Some homes still without garbage containers Friday

An unnamed Alabama subcontractor is being blamed for Augusta’s latest garbage collection gaffe, which left thousands of homeowners in the National Hills and Summerville neighborhoods with no garbage cans for days.

Many National Hills homeowners were instructed to place bagged or otherwise contained trash at the curb Friday, in lieu of the cans they’d yet to be delivered to replace the ones removed a week earlier.

Mid-afternoon Friday, a garbage truck, an Otto Environmental Systems van and a city truck pulling a trailer of new cans continued to crawl the streets behind National Hills shopping center. Most garbage appeared collected, regardless of container, and new gray “Augusta 311” wheeled garbage cans lined the curbs.

Commissioner Donnie Smith, whose district includes National Hills, was upset Thursday about the missing cans, but took a moment Friday morning to meet with an Aumond Road resident who hadn’t had garbage pickup in six weeks.

“We’ve just not done a good job with this,” Smith said of the city’s transition June 3 to new once-weekly garbage, yard waste, bulk waste and recycling collection. The process, which caused most households to gain a new hauler and new collection day, has resulted in thousands of missed pickups, numerous forgotten assisted collection accounts and other incidents that keep callers on hold with Augusta 311.

Call volume is down at 311– the city’s customer service hotline that was revamped to handle an expected onslaught of calls about the trash transition– from the thousands of calls that came in during the solid waste program’s first few days.

Augusta 311 Director Kelli Walker said the office, including three temporary staffers hired to assist, is currently averaging about 560 garbage-related calls a day. The calls include new requests for service and questions, as well as reports of missed collections or missing containers, Walker said.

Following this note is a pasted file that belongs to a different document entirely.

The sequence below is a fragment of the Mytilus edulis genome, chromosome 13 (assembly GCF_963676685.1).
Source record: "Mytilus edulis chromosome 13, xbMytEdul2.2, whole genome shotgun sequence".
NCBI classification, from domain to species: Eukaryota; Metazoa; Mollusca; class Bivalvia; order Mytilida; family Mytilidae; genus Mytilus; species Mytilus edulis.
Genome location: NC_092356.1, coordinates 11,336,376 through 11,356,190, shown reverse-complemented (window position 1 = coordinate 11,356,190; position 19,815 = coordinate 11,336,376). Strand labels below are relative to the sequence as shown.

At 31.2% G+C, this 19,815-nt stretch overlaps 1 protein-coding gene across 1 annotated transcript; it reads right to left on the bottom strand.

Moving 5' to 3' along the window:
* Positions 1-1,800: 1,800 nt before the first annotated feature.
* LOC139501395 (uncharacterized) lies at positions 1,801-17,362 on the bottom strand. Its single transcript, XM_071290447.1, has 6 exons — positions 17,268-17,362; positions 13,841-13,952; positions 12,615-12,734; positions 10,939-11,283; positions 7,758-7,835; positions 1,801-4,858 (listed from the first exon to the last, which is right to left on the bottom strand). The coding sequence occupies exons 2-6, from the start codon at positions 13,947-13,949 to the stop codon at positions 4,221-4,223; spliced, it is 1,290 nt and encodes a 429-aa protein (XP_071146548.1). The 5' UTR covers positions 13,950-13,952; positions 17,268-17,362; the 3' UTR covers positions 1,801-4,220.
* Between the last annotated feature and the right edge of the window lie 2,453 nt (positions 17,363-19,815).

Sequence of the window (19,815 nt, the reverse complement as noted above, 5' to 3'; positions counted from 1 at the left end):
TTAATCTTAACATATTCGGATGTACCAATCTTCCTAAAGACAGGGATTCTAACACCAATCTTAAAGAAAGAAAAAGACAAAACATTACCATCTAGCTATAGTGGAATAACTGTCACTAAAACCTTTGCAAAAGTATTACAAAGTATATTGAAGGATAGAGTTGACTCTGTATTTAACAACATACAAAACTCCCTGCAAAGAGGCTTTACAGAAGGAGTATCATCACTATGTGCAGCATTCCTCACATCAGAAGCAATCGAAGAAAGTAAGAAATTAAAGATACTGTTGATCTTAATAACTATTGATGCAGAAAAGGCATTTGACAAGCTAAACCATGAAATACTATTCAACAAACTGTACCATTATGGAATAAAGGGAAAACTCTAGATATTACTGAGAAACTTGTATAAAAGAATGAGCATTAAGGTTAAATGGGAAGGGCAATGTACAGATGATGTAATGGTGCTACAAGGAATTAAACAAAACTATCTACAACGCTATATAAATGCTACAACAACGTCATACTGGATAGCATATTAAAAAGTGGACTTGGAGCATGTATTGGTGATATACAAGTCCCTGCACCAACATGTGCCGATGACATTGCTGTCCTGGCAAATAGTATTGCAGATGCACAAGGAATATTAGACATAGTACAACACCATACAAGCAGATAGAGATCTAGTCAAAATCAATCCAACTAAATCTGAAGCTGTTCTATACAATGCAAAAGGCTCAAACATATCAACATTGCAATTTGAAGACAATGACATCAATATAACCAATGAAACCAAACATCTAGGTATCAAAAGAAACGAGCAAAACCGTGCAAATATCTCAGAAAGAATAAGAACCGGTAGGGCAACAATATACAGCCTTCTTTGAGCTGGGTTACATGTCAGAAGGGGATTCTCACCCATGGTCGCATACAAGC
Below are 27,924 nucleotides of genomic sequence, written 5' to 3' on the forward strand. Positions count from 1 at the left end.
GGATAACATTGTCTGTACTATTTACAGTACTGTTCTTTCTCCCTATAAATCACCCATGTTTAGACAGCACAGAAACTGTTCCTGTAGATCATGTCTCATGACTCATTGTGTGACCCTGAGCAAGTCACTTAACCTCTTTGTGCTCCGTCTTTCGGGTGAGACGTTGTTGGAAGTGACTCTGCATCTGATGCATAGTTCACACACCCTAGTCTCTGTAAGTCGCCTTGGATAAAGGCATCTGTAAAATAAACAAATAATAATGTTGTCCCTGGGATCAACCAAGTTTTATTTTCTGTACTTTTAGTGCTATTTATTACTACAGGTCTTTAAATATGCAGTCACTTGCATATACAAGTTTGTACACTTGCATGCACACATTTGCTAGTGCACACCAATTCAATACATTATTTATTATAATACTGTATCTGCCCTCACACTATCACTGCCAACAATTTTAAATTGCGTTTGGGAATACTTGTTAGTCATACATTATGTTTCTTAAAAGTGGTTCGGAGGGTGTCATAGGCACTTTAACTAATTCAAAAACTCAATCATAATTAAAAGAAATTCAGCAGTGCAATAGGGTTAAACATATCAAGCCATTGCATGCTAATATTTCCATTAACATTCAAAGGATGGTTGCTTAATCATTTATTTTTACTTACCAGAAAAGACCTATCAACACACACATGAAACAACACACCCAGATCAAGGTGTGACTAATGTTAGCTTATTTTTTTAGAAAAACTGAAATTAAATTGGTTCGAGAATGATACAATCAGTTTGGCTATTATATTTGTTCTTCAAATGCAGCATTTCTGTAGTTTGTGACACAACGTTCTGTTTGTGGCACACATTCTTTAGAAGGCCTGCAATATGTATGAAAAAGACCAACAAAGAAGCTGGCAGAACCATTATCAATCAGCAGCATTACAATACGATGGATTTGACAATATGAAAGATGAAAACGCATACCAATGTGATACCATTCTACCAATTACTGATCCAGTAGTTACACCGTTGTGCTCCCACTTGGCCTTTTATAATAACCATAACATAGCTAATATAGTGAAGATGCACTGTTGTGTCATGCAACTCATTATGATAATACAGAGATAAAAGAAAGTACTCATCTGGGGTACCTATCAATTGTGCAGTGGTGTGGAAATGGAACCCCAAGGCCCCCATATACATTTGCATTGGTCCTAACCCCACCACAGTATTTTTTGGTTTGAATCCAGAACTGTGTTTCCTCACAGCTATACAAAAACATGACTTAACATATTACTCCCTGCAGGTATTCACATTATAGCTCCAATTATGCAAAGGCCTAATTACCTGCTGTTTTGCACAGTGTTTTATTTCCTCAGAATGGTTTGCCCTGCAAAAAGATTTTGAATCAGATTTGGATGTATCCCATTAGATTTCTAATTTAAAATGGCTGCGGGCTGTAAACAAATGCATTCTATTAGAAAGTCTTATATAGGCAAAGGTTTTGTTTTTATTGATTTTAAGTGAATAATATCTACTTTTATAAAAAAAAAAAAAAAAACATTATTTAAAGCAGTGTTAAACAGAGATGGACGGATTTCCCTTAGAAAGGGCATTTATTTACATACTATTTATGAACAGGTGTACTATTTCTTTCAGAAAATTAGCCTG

On Monday, Environmental Services Director Mark Johnson promised the thousands of missing garbage cans would be replaced by Wednesday, but by Friday – collection day in National Hills – they had not been.

Otto Environmental Systems, a cart manufacturer based in Charlotte, was awarded a $174,800 city contract for “asset management” during 2013, but outsourced removal of the old carts to another company, Johnson said.

“Otto got a little overzealous,” and someone instructed the cart removal crew that it was acceptable to blaze ahead of the garbage trucks and trucks carrying replacement carts, removing thousands of cans around Summerville and National Hills days ahead of the area’s collection days.

“We wanted them to work day-of-service,” Johnson said.

The city dispatched additional Environmental Services crews during the week to deliver the replacement cans, with a focus on households with none, he said.

But the city has no remedy against the cart removal firm, which is paid based on carts collected, besides Johnson’s instructions to Otto that the firm’s services are no longer desired in Augusta, he said.

Despite the issues, Johnson said the service is improving. “It gets dramatically better each and every week,” he said, “dramatically better, each and every week.”

Last week, for instance, only 216 work orders for missed pickups were filed, he said.

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